Business Insider recently tried Necafe’s new Eclipse coffee machine.
It looks like something out of a Sci-Fi movie and operates like a high-tech device with its touchscreen interface.
But the coffee it makes is ordinary.
Not because it lacked variety — there are 30 different pod options — or because the blend was too weak, or too bitter for that matter, but because instead of having a milk spout or milk-frothing attachment, it relied on powdered milk capsules.
Now for an almond milk-drinking millennial like myself this was no good, but for a coffee connoisseur like my colleague Simon Thomsen, this was blasphemy.
“I’m not sure I’m a fan,” he said in Business Insider’s Facebook Live review.
“It [the milk] is quite dominant compared to the coffee.”
Thomsen hinted the “hipster barista” movement in Australia has played an important role in educating the consumer on good coffee.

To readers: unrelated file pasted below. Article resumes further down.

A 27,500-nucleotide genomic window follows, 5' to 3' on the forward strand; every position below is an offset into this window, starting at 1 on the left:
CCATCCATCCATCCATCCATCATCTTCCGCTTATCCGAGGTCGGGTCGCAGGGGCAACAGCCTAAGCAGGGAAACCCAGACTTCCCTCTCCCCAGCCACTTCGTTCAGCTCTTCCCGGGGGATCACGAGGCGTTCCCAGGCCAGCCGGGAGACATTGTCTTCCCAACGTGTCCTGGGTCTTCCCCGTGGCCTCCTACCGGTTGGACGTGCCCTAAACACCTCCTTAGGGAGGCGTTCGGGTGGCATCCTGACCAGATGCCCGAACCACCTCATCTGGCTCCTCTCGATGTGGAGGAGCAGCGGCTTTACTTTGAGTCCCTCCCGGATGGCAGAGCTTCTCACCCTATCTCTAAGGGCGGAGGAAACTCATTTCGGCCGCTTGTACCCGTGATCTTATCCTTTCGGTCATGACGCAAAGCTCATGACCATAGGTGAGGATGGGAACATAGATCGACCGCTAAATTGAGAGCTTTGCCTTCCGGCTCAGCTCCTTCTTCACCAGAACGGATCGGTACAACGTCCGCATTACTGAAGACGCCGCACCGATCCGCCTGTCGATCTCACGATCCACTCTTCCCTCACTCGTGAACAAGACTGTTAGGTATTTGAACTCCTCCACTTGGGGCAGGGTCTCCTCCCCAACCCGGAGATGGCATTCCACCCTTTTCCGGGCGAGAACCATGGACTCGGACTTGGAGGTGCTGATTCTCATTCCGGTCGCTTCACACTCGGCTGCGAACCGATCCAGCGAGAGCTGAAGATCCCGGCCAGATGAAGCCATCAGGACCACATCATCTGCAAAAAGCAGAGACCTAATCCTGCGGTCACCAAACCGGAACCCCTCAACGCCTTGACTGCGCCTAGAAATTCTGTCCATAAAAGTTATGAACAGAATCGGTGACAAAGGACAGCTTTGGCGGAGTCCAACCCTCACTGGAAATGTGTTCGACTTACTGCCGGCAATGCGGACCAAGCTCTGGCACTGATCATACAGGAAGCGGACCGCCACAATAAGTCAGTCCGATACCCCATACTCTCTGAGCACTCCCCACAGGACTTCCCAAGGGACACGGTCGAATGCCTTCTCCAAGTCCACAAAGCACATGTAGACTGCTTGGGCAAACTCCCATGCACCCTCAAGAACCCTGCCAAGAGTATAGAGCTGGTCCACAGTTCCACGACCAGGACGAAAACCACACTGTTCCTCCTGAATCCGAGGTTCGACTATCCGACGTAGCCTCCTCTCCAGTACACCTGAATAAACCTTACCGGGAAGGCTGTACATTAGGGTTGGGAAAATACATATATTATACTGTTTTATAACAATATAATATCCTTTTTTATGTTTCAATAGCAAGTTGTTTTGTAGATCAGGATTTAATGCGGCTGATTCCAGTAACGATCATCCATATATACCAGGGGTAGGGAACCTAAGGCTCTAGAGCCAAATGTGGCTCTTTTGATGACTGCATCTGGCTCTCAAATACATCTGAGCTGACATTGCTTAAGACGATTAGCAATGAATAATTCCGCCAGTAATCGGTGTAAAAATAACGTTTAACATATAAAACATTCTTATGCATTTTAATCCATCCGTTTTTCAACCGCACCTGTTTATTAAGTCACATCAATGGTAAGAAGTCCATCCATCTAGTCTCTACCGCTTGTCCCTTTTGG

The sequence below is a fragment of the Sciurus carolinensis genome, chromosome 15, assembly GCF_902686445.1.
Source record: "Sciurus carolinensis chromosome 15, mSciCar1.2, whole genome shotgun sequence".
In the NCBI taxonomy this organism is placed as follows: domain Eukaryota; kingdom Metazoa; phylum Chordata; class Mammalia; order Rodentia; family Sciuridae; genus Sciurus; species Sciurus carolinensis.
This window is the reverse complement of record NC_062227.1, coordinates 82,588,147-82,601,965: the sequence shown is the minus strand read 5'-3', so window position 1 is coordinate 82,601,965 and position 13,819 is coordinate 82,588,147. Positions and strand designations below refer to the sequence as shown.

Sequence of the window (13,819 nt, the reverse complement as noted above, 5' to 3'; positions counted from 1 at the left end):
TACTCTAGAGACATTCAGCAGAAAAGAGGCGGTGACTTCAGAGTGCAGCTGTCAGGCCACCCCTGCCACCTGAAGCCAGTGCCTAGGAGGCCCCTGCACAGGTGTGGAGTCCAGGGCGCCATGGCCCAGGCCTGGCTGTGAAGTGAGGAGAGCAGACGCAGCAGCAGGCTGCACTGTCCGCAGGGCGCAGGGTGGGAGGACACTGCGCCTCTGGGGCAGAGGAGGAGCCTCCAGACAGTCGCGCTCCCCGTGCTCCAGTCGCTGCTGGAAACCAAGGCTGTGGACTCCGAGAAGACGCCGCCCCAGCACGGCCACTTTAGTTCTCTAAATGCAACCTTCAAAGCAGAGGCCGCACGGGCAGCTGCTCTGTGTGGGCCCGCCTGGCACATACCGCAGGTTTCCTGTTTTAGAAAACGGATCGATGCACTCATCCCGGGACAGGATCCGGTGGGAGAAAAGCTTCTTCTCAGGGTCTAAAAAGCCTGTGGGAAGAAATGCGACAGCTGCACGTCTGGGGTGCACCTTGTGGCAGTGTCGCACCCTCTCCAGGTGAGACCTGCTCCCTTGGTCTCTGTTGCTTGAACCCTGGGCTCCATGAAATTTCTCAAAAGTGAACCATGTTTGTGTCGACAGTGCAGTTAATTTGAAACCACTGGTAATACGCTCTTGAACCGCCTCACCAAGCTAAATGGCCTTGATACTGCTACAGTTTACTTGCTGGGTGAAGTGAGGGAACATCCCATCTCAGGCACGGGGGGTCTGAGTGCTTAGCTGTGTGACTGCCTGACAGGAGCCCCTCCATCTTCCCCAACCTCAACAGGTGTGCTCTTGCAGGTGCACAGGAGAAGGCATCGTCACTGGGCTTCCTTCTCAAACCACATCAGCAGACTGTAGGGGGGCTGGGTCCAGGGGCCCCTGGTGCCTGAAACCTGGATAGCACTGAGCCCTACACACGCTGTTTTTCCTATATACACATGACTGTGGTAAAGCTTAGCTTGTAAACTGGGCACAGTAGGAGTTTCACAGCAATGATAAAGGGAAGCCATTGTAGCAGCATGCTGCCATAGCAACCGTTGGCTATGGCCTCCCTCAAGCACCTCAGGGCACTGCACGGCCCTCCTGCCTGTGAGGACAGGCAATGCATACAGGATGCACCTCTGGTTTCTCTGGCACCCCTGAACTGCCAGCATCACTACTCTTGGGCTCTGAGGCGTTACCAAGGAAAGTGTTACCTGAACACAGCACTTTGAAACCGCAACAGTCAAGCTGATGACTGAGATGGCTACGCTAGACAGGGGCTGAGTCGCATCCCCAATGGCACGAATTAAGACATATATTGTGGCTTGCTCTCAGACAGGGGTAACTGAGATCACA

Not only that but the stink Australians kicked up in response to dairy giants Murray Goulburn and Fonterra who slashed milk prices was enough to prove that we care about local quality products, and powdered milk doesn’t fit into that category.
While Nescafe’s machine might sit nicely on the bench, blending in with a modern decor, I don’t see it having a place in the home of milk-loving Australians.
Now watch the video in full.
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